Andrew Haffner covers higher education and general assignment stories for the Grand Forks Herald. He attended the University of Wisconsin in Madison, where he studied journalism, political science and international studies. He previously worked at the Dickinson Press.
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GRAND FORKS - UND employees received a buyout offer Wednesday to voluntarily resign their posts or "phase down" their workload. The university announced a series of limited-time voluntary separation programs aimed at reducing staffing costs in light of expected state funding cuts for higher education. Both faculty and staff members are included in the program offerings. The window for submitting an application for a buyout opened Jan. 18 and will close Feb. 15.
UND professor Vasyl Tkach can appreciate a good tapeworm. "They want you to have happy lives," said Tkach, using a set of forceps to prod at a mass of preserved white worms in a petri dish. His colleague, UND professor Jefferson Vaughan, can summarize the motivation of the common parasite in brief. "They don't want to kill you," said Vaughan. "They just want your nutrients."
GRAND FORKS, N.D.—Be sure to grab your four-leaf clovers, rabbit's feet and horseshoes before heading out today—Friday the 13th is upon us. The ill-fated date has rolled around the calendar once again, leaving the more superstitious among us in a state of hypervigilance on the lookout for black cats and broken mirrors. For some, the fear of a day that has come to be associated with the hockey-masked Jason Voorhees has inspired a far more terrifying name—the unpronounceable paraskevidekatriaphobia, or fear of Friday the 13th.
GRAND FORKS—A refueling mission will likely not be coming back to the Grand Forks Air Force Base at this time. According to media reports citing U.S. legislators on Thursday, Jan. 12, the U.S. Air Force has given the nod to Joint Base McGuire-Dix-Lakehurst in New Jersey as its top choice to host a fleet of its new KC-46A refueling tankers.
GRAND FORKS - Almost seven years after the last refueling tanker left Grand Forks Air Force Base, the military installation might see a return of the jet in upgraded form. The U.S. Air Force will announce Thursday the results of a decision on where to house its new KC-46A refueling tankers. Grand Forks Air Force Base is one of five finalist bases across the country awaiting word on the status of 24 to 36 of the Boeing-designed new jets and the refueling mission that will accompany them.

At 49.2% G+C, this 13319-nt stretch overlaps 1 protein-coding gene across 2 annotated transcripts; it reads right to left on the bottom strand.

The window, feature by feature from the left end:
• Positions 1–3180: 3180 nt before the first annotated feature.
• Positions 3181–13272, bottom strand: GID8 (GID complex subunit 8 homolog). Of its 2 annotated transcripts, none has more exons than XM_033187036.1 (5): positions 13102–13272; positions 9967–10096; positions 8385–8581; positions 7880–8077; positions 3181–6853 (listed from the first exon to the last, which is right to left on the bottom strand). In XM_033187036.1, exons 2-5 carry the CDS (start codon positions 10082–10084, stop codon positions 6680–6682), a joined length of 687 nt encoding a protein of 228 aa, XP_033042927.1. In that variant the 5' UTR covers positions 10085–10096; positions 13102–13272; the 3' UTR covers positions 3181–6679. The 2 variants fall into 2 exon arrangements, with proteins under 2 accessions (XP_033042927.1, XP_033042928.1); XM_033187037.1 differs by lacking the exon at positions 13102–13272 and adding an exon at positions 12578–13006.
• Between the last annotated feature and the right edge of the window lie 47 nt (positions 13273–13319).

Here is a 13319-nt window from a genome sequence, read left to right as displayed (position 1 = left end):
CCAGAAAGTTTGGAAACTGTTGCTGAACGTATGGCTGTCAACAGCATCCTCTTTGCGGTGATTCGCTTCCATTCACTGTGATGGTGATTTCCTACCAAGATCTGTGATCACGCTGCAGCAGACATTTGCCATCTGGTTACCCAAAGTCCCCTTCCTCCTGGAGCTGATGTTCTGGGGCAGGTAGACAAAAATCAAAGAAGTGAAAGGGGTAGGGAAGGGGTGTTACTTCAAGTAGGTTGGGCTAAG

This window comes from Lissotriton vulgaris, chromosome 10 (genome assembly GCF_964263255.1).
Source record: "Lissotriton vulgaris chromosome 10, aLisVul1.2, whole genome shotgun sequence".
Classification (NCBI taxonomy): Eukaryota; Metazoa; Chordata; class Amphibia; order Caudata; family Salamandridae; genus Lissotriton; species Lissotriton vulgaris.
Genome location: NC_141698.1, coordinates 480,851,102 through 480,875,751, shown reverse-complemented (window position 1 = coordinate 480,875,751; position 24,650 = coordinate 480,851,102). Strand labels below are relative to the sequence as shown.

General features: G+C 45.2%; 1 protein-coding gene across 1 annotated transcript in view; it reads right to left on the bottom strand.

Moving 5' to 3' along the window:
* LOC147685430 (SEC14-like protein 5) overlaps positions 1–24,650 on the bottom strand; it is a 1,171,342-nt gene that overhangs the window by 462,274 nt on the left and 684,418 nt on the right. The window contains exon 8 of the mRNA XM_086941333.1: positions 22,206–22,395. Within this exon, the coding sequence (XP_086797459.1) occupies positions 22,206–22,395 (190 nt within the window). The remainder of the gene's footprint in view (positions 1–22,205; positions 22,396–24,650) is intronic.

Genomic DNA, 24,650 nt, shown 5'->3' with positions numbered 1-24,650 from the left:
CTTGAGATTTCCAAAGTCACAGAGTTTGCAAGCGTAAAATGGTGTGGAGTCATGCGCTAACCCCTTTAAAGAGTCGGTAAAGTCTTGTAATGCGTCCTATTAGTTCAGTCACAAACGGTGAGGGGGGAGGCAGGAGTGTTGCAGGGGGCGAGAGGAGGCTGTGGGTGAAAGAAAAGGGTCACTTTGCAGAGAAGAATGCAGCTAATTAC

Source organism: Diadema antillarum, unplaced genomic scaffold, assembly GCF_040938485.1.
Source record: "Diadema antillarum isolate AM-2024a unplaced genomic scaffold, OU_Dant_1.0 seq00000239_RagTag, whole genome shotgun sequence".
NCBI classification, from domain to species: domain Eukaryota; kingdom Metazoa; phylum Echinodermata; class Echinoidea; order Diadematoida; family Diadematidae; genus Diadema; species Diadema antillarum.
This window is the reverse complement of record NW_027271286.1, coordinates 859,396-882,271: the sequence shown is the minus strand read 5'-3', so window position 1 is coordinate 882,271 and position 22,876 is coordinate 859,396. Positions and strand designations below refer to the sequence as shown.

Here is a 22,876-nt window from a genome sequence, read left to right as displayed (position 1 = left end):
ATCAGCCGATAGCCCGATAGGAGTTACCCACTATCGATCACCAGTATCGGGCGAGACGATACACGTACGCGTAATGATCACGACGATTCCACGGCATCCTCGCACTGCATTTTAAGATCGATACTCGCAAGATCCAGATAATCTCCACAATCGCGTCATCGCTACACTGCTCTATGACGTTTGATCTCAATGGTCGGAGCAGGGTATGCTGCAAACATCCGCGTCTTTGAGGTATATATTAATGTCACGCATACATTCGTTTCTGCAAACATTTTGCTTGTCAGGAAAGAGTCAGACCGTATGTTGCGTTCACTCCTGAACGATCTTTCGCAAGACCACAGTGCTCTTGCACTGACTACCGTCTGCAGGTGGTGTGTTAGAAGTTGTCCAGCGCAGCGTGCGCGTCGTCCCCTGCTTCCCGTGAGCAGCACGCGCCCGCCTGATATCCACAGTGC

GRAND FORKS — Jim Edgar, 95, has a simple family motto. “Exercise or die,” Edgar says. In his home at Valley Memorial Homes senior residential center in Grand Forks, the words are something to live by, though for a nonagenarian, exercise takes on a quiet pace. Edgar starts his morning with simple calisthenics, a regimen he picks up later in the day as part of a group exercise class.
GRAND FORKS — Good news, everyone! The sky isn't falling—for now. NASA scientist Joseph Nuth noted recently at the annual meeting of the American Geophysical Union that Earth could now be "due" for an extinction-level asteroid or comet strike. Such major impacts tend to occur about 50 million to 60 million years apart, Nuth said, so the fact that the last catastrophic knock to our planet occurred 65 million years ago—and killed off the dinosaurs—could be grounds to expect another.
EAST GRAND FORKS, Minn. — Alex Barta, 18, described himself as a "jack of all trades" as he manned the concessions and ticket counter Monday afternoon at River Cinema 15 in East Grand Forks. "You work the cash register, sell popcorn, sell tickets," Barta said, ticking through the duties of the job. "You clean theaters, so that's walking around and sweeping back there, you clean and mop everything over here and you switch things out when there's not a lot left."
GRAND FORKS — The sanctuary of Freedom Church in downtown Grand Forks was filled with song on a Tuesday night.
GRAND FORKS — University of North Dakota senior Matt Sorenson recently sat among the expansive roll-down maps of a classroom in the the university's department of geography and geographic information science. The unfurled maps depicted the usual major landscapes — North Dakota, the U.S., the world at large — but Sorenson, a student of geography and economics, was more focused on the small maps before him which detailed an issue far closer to home.